J-Bay still a very special place


Jeffrey’s Bay in South Africa is one of the five most famous surfing destinations in the world – long renowned for its Super Tubes in July and most recently as the site where Coolangatta Kid Mick Fanning fought off a great white shark just minutes into the J-Bay Open finals. However, fellow ASP World Championship surfer Joel Parkinson now shares his love of J-Bay and South Africa with Ocean Road readers.


Our annual trip to South Africa for the Jeffrey’s Bay ASP surfing contest is a family favourite, and it’s a really special place for me. I first travelled to J-Bay when I was 18, and I remember the first morning I got there I woke up with a toothache … but the waves on the point were so good I had to paddle out and surf with an infected wisdom tooth.

I was just spell-bound by the place. And, of course, that first year I was only 18 and was lucky enough to get a wildcard into the contest, then even luckier to go on and win the whole thing. So naturally the place holds some really special memories and I’ve got a lot of close friends there who I’ve become even closer with over the years.


My kids just love visiting the African safari parks and checking out the animals. I remember I drove through a lion park with my Mum and my wife Monica this one time, and this huge lion just came over and bit the rear view mirror straight off the car, and then started biting the tyres, trying to pop them. The first tyre popped straight away and the girls were freaking out, and I’ve had to drive off as fast as I could go on three wheels.

I wake up at 6am when I’m in J-Bay. It gets light at 6.40am so t’s a pot of tea and go get in your wetsuit in the dark, run up the beach in the dark. You have to jump of the rocks in the dark and you’re just kind of guessing what’s in front of your feet. Walking over the mussels if it’s low tide is the worst thing. I sometimes just go round the back and punch straight out through the swell, which can be kind of scary in the dark but it’s still better than getting your feet sliced to ribbons on the mussels. I’d rather eat them than walk on them, that’s for sure.


The first jump in is so cold, it just takes your breath away but, because you really can’t see the swell, you’re not sure how big it is and you know the colder that first jump in is, the bigger the swell is going to be.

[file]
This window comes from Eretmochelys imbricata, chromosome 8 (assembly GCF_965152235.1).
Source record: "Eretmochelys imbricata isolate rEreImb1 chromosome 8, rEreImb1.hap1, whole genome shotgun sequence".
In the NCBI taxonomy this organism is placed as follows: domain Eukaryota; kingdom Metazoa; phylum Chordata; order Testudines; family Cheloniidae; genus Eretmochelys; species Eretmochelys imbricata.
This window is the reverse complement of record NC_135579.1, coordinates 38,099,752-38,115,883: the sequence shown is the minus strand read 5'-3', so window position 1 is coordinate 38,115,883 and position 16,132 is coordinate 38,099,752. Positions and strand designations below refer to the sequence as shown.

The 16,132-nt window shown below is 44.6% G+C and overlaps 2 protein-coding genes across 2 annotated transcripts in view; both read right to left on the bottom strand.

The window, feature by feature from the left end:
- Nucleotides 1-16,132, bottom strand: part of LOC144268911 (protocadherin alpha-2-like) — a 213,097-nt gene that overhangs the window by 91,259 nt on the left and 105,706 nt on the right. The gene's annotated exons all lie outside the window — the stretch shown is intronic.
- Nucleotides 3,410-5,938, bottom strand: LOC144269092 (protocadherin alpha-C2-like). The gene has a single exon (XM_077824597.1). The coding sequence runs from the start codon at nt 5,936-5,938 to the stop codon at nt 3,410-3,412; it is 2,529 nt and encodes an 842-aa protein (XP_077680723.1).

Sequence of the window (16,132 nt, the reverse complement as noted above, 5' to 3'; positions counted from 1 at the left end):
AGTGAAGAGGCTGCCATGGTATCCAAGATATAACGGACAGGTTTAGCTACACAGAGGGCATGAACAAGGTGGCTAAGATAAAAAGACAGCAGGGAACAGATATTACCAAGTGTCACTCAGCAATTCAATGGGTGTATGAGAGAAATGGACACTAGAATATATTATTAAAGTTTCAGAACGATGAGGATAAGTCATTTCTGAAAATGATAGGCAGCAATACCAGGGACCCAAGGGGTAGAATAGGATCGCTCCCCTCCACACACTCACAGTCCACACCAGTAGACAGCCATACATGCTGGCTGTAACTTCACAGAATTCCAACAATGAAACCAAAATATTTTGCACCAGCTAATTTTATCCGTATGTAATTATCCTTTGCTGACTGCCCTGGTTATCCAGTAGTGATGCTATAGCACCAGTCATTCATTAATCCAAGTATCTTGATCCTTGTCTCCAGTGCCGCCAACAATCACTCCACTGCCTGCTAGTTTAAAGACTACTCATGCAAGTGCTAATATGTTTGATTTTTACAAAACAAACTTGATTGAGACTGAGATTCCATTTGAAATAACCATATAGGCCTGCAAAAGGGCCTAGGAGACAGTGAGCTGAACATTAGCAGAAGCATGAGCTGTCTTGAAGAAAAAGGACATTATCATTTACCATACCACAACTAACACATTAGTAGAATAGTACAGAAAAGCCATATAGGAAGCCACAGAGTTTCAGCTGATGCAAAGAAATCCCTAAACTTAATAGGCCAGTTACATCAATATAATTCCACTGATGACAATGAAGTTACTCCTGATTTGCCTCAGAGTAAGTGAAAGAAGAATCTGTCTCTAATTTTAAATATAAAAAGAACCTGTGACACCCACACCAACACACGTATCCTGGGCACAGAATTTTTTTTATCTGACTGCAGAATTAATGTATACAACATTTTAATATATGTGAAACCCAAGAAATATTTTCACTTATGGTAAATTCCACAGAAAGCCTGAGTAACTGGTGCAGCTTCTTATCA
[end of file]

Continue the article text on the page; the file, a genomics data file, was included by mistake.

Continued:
The South African-style food is also great. I’ve got a couple of favourite restaurants but I reckon a place called the Walskipper is the one. It’s down on the beach and they do big meat and seafood braais – the local barbecue – with all sorts of stuff you never get at home – kudu and ostrich and chokka … and they certainly know how to cook it all. The braai has got its pros and cons though. I’m an Aussie and I reckon I know my barbecues, but these guys are serious with it. And the South African guys love their heat beads. They’ll throw heat beads on anything. “Should we put some more heat beads on, bru?”


There’s a lot of untouched, wild coast in South Africa. It reminds me of the west coast of Tasmania and the bottom of Western Australia. Big, open coast with lots of raw weather, but J-Bay is this kind of protected oasis with this perfect wave right out front. There’s a real energy to the place and you can feel it on the point and you can feel it in the water.

The ocean is really alive at J-Bay – as we all obviously saw this year with Mick – but there are whales and dolphins everywhere and while you worry about what else is out there you always kind of feel that it is all in balance and it never feels too sinister.


I don’t know if that feeling is going to change after what happened to Mick. I probably won’t know how I’ll feel until I paddle out there again.